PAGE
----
Extrapolation from the amount needed in adults to acutely and reliably prolong the PT (40 milligrams) predicts a dose of about 0.5 milligram/kilogram in children that would be considered potentially toxic. This dose resulted in PTs between 18 and 30 seconds in children receiving a single loading dose after heart valve surgery (Carpentieri et al., 1976). Death can occur from significant transcutaneous uptake of warfarin. In August, 1981, pediatric hospitals in Ho Chi Minh City, Vietnam, reported 741 cases of a hemorrhagic syndrome in infants. The cause of this phenomenon was identified as talcum powder contaminated with warfarin in concentrations between 1.7 and 6.5 %. One hundred seventy-seven (177) of the 741 1984).

High Risk of Poisoning

Children may ingest baits, but single ingestions rarely lead to symptoms. Mislabelled warfarinised grains and flours used as food are likely to lead to hemorrhagic syndromes. The therapeutic use of warfarin may produce adverse effects and in overdose a haemorrhagic syndrome. Also, poisoning may occur in occupations involving chronic exposure to warfarin, eg people manufacturing warfarin, formulating baits or applying the rodenticide (WHO, 1995).

Summary of Clinical Effects

Acute Poisoning through Ingestion and Inhalation

Symptoms of poisoning usually occur after repeated ingestions of warfarin. The degree of hemorrhage depends on individual response, pre-existing liver disease and current drug treatment. After a variable period of time (between 1 and 7 days), external bleeding and internal hemorrhage may occur from any site. Signs may include epistaxis, gingival bleeding (and in other miscellaneous mucocutaneous sites), petechial rash, ecchymoses, large hematomas (including intra-articular), hematuria and melaena. The effects of acute poisoning through inhalation are similar to those of ingestion.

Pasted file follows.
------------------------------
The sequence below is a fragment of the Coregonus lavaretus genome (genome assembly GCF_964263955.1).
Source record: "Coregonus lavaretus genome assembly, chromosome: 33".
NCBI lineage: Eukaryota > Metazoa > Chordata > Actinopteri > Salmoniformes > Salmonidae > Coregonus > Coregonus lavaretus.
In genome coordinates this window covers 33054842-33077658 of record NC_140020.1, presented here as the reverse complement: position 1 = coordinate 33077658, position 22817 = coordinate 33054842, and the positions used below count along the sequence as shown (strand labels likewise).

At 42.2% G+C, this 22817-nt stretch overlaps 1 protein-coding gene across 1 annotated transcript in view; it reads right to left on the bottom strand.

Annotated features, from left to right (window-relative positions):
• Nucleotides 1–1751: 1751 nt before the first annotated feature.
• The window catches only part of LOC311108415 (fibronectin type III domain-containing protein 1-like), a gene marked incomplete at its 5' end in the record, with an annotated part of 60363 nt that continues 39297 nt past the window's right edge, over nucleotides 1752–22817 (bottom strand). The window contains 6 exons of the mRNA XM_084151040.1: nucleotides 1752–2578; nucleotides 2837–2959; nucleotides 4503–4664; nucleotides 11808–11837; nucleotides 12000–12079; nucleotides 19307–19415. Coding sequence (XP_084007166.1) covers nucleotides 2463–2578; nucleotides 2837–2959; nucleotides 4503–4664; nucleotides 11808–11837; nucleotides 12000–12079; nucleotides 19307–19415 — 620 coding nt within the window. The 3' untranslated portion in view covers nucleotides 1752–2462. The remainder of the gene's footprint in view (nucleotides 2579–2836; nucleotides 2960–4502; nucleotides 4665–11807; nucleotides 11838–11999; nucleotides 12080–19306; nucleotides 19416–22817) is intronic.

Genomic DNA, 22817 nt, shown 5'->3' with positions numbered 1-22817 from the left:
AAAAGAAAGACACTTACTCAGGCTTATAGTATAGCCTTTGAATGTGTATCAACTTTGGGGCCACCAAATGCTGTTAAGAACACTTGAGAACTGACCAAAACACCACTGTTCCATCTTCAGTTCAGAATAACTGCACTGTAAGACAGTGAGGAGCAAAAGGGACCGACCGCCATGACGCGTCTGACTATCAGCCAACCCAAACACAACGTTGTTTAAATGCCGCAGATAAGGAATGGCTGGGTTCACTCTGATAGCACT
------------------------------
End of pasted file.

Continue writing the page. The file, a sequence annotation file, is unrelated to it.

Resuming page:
Acute Poisoning through Skin Exposure

Human warfarin intoxication by dermal absorption has been described after prolonged (>24 hours) upper extremity contact with an oil-based warfarin solution. Two days post exposure, hematuria and subcutaneous hematomas appeared, followed by epistaxis and mucocutaneous bleeding from the mouth (Fristedt & Sterner 1965).

Chronic Poisoning through Ingestion and Inhalation

Repeated ingestion of warfarin causes the same hemorrhagic risks as acute exposure because of the cumulative effects on serum concentrations of the clotting factors. Poisoning by inhalation can occur and symptoms are similar to those of ingestion.

Chronic Poisoning through Skin Exposure

Hematomas, epistaxis, punctate hemorrhages of the palate and mouth, bleeding from the lower lip have been reported following prolonged percutaneous exposure (Proctor et al., 1988).

Course, Prognosis, and Cause of Death

Symptoms of poisoning usually occur after repeated ingestions of warfarin. The degree of hemorrhage depends on individual response, pre-existing liver disease and current drug treatment. After a variable period of time (between 1 and 7 days), external bleeding and internal hemorrhage may occur from any site. Death is usually due to shock from intracranial hemorrhage or massive gastrointestinal bleeding (WHO, 1995).


If toxic amounts have been ingested, coagulation will be impaired, with gum bleeding, epistaxis, ecchymosis, hematomata, hematemesis, melena, hematuria. The diagnosis is based on history of exposure (generally by ingestion of a rodenticide); clinical evidence of bleeding, which may appear 1 to 2 days post ingestion; and abnormal prothrombin time.

A sample of the rodenticide should be kept for toxicological analysis (if feasible). The most relevant biomedical analysis is coagulation studies including:

  • Determination of clotting factors
  • Prothrombin time (PT)
  • Activated partial thromboplastin time (PTT)

First-aid Measures and Management Principles

All cases of warfarin ingestion should be taken to a hospital for initial clinical and laboratory evaluation. If ingestion was recent administer activated charcoal. Gastric emptying is not necessary if activated charcoal can be given promptly, and should be avoided in patients who are already anticoagulated.

If more than 24 hours have elapsed since ingestion, decontamination measures are not effective and the patient should be monitored closely using prothrombin time (PT) and plasma thromboplastin time (PTT). Treatment is based on the administration of vitamin K1 (phytomenadione) as indicated by the prothrombin time. Fresh frozen plasma or whole blood are indicated in cases of acute bleeding. Close clinical observation is essential to detect occult bleeding or life-threatening haemorrhage. In cases of suspected serious ingestion, vitamin K1 is indicated before signs and symptoms of haemorrhage appear.